We all define ourselves by our enemies -- but it can be taken too far.
While most politicians portray themselves as actors on a grand stage, others try harder to convince us that they are no better than we are, of middling station and modest self-regard. Republicans, always conscious of their party's white-shoe past and continued advocacy for the most fortunate, work particularly hard to communicate their folksy ordinariness. Some do it more convincingly than others, but all know it's a key ingredient of political success.
Arthur C. Clarke famously said, “Any sufficiently advanced technology is indistinguishable from magic.” But if science fiction has taught us anything, it’s that any sufficiently advanced technology will inevitably rise up to enslave us. So if you want to get ready for the day when your Roomba declares that maybe it’s time for you to start crawling around on the floor sucking up dust, it might be a good idea to evaluate the Republican and Democratic approaches to this problem.
The last thing Democrats needed, with reform still not passed, was any kind of health-care controversy. Yet that's just what they got when the U.S. Preventive Services Task Force came out with a new set of guidelines on breast cancer screening, pushing back the suggested age for regular mammograms from 40 to 50. The uproar over the recommendation demonstrates a lot of the problems with how we deal with health care. It shows how opportunistic politicians can be -- the GOP, champions of women's health! -- and how as a country we have an inherent bias toward more health care, whether or not it's better health care.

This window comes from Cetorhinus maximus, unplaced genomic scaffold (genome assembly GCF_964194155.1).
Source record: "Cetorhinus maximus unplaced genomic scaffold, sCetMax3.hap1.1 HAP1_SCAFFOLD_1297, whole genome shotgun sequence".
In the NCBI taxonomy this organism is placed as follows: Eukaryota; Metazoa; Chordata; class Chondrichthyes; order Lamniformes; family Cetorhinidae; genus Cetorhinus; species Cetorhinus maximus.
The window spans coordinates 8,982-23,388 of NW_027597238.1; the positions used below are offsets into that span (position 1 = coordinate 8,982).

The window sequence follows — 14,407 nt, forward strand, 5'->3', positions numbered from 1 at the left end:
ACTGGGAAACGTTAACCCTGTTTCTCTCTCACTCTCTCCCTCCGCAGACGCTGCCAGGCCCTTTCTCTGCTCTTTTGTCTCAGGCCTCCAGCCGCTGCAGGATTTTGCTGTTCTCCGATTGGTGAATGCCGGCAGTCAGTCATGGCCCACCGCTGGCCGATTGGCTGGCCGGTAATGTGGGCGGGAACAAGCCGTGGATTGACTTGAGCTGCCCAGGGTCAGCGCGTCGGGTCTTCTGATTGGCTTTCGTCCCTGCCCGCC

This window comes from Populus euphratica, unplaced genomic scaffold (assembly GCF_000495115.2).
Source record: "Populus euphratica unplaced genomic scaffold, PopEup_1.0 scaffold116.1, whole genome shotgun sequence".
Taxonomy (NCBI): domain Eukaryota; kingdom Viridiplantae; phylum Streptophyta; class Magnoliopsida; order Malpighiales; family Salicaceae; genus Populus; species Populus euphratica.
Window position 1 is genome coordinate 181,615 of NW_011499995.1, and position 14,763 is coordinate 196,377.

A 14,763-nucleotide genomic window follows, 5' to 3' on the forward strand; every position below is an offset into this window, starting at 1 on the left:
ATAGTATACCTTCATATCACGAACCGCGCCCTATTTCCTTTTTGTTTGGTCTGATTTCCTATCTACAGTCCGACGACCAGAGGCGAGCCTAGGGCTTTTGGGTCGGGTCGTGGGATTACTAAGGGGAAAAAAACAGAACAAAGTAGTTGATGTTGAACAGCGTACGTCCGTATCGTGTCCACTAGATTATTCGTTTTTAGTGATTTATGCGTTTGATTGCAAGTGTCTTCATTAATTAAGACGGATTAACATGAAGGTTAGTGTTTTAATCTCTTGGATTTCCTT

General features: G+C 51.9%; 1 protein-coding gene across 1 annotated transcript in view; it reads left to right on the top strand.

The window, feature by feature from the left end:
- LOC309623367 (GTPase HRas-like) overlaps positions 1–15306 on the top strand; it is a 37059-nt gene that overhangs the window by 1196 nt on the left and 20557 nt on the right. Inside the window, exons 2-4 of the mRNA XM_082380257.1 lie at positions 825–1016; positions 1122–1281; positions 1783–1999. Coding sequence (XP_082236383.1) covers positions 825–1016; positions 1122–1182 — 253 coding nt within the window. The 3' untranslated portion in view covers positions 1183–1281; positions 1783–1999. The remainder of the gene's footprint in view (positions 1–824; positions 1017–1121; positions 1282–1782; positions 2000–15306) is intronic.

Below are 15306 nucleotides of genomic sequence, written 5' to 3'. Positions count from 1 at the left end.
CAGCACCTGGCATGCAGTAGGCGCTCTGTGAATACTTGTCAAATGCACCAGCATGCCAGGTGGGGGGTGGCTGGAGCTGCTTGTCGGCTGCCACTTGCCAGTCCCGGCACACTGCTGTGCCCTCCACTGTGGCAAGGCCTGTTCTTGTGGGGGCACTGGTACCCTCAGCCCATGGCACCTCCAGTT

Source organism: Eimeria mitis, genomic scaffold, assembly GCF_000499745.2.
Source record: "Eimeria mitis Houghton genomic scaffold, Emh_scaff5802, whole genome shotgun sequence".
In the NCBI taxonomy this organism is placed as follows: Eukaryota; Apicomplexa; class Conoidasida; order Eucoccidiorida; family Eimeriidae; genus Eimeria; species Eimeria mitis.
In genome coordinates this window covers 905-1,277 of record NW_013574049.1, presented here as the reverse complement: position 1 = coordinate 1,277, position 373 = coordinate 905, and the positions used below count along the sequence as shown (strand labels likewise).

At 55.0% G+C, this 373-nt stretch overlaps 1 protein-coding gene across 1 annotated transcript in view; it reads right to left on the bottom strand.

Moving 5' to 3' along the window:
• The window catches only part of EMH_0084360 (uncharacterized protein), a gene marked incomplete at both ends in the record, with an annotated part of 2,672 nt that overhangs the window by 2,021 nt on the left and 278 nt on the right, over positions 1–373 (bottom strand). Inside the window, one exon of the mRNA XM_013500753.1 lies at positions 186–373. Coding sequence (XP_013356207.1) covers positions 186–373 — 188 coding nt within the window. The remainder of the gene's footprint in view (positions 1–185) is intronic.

A few months back, I wrote a column titled "The Ten Dumbest Arguments Against Health Care Reform." But now I feel bad, because I missed the single dumbest argument, which those opposed to reform seem to have put at the center of their case against it. And here it is: The bill is really long!
We’ve had to endure one Republican after another decrying the length of the bill, holding up big printed copies of the bill, demanding that people read the whole bill out loud … enough already. You made your point. It’s really long.
"We campaign in poetry. But when we're elected we're forced to govern in prose," said Mario Cuomo, then-governor of New York, in a 1985 speech. "And when we govern -- as distinguished from when we campaign -- we come to understand the difference between a speech and a statute. It's here that the noble aspirations, neat promises and slogans of a campaign get bent out of recognition or even break as you try to nail them down to the Procrustean bed of reality."